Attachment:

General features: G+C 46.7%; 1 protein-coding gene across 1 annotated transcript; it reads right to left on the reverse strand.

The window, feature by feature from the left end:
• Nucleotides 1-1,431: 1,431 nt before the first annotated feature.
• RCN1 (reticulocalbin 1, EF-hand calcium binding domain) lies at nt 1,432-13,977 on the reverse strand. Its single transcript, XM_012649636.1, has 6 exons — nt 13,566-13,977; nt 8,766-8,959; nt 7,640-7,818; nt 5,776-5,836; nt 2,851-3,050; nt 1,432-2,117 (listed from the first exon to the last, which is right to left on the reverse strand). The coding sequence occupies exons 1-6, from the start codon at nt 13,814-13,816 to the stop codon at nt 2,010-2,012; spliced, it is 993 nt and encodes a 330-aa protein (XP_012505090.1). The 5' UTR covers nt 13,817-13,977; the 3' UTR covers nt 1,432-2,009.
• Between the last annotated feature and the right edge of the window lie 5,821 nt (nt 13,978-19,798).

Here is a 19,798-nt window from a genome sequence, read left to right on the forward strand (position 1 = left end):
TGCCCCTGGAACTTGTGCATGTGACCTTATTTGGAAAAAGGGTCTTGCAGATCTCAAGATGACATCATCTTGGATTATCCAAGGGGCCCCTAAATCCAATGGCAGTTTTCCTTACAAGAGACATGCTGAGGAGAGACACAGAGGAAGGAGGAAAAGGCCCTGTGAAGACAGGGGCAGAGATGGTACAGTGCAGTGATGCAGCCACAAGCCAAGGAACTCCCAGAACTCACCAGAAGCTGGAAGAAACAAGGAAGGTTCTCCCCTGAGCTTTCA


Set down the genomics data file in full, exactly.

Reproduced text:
General features: G+C 46.7%; 1 protein-coding gene across 1 annotated transcript; it reads right to left on the reverse strand.

The window, feature by feature from the left end:
• Nucleotides 1-1,431: 1,431 nt before the first annotated feature.
• RCN1 (reticulocalbin 1, EF-hand calcium binding domain) lies at nt 1,432-13,977 on the reverse strand. Its single transcript, XM_012649636.1, has 6 exons — nt 13,566-13,977; nt 8,766-8,959; nt 7,640-7,818; nt 5,776-5,836; nt 2,851-3,050; nt 1,432-2,117 (listed from the first exon to the last, which is right to left on the reverse strand). The coding sequence occupies exons 1-6, from the start codon at nt 13,814-13,816 to the stop codon at nt 2,010-2,012; spliced, it is 993 nt and encodes a 330-aa protein (XP_012505090.1). The 5' UTR covers nt 13,817-13,977; the 3' UTR covers nt 1,432-2,009.
• Between the last annotated feature and the right edge of the window lie 5,821 nt (nt 13,978-19,798).

Here is a 19,798-nt window from a genome sequence, read left to right on the forward strand (position 1 = left end):
TGCCCCTGGAACTTGTGCATGTGACCTTATTTGGAAAAAGGGTCTTGCAGATCTCAAGATGACATCATCTTGGATTATCCAAGGGGCCCCTAAATCCAATGGCAGTTTTCCTTACAAGAGACATGCTGAGGAGAGACACAGAGGAAGGAGGAAAAGGCCCTGTGAAGACAGGGGCAGAGATGGTACAGTGCAGTGATGCAGCCACAAGCCAAGGAACTCCCAGAACTCACCAGAAGCTGGAAGAAACAAGGAAGGTTCTCCCCTGAGCTTTCA